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Mechanisms and challenges in translational stroke research
  1. Eng H Lo,
  2. MingMing Ning
  1. Massachusetts General Hospital, Harvard Medical School, Boston, Massachusetts, USA
  1. Correspondence to Dr Eng H Lo, Neuroprotection Research Laboratory, Massachusetts General Hospital, Harvard Medical School, Boston, MA 02129, USA; Lo{at}helix.mgh.harvard.edu

Abstract

Translating basic science advances into clinical meaning has been challenging for stroke research. This does not, however, mean that the investigation of basic mechanisms is irrelevant. Translation is difficult because the underlying mechanisms are complex and ill-defined. The original focus on neuroprotection has now evolved into a broader consideration of the role of non-neuronal cells in stroke pathophysiology. The neurovascular unit may provide a conceptual framework within which interactions between neural, glial, and vascular cells comprise a basis for function and dysfunction in the central nervous system. Importantly, these cell–cell signaling pathways are also biphasic in nature, that is, mechanisms that are deleterious in the acute phase may surprisingly be required for neurovascular remodeling and plasticity during stroke recovery. Furthermore, injury-into-repair gradients are significantly influenced by a host of modifying factors and comorbidities. Rigorous dissection of these complex and recursive mechanisms should be required before they can be rationally targeted for stroke.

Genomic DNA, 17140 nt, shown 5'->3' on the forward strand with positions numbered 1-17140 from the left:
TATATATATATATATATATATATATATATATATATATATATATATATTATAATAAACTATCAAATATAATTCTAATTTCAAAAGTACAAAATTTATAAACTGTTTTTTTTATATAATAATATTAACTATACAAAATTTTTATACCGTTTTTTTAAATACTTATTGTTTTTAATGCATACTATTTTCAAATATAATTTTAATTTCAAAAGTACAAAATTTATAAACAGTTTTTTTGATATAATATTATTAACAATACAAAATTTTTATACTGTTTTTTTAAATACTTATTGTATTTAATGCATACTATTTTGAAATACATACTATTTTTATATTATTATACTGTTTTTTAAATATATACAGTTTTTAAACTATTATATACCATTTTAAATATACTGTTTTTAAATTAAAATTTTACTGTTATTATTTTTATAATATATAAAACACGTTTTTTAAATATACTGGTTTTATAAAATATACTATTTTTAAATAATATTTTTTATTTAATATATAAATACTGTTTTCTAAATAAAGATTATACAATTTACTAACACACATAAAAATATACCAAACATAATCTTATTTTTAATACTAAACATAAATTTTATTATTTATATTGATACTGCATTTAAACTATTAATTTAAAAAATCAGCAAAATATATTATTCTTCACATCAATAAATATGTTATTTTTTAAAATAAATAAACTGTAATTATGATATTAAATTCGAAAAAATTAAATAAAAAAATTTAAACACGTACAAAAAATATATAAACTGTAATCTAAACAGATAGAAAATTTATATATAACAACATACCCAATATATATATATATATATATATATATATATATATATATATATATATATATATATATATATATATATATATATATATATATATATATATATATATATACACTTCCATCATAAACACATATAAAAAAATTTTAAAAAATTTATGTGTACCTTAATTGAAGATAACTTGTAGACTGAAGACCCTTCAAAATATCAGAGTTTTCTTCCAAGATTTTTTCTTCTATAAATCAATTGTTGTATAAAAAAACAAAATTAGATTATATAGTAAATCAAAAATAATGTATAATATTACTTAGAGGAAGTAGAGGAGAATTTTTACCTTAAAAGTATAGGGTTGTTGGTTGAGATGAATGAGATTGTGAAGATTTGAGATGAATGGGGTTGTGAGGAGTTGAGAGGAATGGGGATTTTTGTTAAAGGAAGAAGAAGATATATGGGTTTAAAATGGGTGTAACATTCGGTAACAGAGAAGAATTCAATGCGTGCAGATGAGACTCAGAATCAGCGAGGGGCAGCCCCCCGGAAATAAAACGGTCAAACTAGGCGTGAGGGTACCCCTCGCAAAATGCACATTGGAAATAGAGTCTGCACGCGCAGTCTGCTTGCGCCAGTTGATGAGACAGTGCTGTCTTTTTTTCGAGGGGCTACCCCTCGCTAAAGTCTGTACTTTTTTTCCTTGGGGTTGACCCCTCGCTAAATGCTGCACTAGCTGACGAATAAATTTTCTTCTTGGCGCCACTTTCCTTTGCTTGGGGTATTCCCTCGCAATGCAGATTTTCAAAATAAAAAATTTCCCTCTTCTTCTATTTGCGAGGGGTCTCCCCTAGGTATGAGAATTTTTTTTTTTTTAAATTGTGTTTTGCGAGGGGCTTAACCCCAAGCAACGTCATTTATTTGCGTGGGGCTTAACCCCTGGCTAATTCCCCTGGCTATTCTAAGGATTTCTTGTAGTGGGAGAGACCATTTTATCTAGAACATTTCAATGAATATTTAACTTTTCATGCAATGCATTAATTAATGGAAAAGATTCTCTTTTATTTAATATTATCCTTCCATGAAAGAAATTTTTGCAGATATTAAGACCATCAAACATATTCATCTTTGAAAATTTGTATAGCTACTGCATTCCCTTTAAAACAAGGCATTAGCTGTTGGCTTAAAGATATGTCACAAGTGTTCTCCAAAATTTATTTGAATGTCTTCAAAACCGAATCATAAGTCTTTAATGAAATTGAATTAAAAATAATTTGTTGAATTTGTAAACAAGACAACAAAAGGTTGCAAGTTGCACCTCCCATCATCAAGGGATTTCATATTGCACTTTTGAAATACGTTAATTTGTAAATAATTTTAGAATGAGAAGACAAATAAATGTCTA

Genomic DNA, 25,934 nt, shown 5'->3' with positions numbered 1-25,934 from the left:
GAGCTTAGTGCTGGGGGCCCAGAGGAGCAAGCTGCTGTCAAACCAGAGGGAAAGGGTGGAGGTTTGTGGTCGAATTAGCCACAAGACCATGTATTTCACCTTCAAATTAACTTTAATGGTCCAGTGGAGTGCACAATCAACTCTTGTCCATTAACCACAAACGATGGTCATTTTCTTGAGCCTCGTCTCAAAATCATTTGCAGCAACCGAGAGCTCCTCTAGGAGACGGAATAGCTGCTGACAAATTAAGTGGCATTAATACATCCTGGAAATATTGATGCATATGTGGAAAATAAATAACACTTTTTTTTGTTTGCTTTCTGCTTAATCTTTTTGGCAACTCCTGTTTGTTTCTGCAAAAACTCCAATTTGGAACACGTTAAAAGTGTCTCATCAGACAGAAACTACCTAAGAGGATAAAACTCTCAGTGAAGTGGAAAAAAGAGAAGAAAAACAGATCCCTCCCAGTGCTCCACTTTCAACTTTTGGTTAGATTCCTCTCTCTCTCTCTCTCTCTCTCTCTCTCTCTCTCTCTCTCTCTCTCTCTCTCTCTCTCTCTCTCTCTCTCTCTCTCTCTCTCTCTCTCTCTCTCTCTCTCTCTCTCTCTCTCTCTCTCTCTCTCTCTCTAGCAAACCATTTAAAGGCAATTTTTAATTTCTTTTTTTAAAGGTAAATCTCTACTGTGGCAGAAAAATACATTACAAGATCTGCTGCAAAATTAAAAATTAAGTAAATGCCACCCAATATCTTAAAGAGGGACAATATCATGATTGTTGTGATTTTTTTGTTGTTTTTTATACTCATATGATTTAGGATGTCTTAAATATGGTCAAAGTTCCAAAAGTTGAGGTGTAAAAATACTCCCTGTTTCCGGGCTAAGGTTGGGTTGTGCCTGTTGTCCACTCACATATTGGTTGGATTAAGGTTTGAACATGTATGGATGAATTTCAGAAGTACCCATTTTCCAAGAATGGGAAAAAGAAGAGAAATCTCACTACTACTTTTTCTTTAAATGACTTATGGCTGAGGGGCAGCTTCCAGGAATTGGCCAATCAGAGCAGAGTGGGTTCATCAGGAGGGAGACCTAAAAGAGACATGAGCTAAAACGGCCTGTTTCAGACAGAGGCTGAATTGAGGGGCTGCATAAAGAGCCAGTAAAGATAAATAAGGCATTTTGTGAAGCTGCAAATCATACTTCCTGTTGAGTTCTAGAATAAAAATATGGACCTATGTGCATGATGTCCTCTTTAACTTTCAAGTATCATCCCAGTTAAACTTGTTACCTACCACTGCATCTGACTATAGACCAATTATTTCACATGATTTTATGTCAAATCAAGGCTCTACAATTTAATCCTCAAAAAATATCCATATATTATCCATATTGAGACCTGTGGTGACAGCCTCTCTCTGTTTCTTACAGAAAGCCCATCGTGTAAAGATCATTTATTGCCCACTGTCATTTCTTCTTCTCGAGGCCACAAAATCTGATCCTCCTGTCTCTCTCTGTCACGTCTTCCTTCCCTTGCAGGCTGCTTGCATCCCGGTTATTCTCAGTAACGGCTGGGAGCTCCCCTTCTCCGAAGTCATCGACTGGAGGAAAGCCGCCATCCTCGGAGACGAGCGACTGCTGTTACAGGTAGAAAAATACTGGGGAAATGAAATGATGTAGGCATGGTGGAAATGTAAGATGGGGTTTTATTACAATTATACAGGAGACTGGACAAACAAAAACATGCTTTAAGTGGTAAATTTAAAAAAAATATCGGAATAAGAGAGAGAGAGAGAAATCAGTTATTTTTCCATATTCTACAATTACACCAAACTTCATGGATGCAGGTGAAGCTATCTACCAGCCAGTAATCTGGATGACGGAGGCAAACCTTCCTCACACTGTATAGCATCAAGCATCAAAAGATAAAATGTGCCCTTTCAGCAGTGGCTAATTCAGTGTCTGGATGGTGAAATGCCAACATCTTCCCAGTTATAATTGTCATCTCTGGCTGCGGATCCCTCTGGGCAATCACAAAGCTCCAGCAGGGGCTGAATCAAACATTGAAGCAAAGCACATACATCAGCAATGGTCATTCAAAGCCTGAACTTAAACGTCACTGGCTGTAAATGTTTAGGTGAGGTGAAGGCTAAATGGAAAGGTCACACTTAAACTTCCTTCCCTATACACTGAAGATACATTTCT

• Stroke
  • Intercellular Signaling Peptides and Proteins

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Introduction

Stroke is a major health problem. It continues to be an important cause of mortality and morbidity. With an aging population, the incidence of stroke will surely continue to increase, with significant implications for both cerebrovascular disease and dementia.1 Therefore, the search for widely applicable and effective treatments for diverse patient populations remains an urgent unmet need.

In carefully selected patients with acute ischemic stroke, rapid thrombolysis with tissue plasminogen activator is a proven Food and Drug Administration (FDA) approved approach.2 Recently, a number of clinical trials now suggest that mechanical reperfusion with thrombectomy devices may also be efficacious in selected patient cohorts.3 This may represent a major advance in acute ischemic stroke care. Importantly, this may also represent an opportunity to further pursue combination therapies. Initial analyses suggest that there remains a 20–30% mismatch between effective recanalization and clinical improvements,4 and there may also be up to 60–90 min worth of ‘usable time’ when the patient is already in the hospital before recanalization actually occurs.5 These scenarios may provide opportunities for further improving outcomes in a wider range of patients if one can design targeted therapies to further protect brain tissue while mechanical recanalization is taking place.

Not just neuroprotection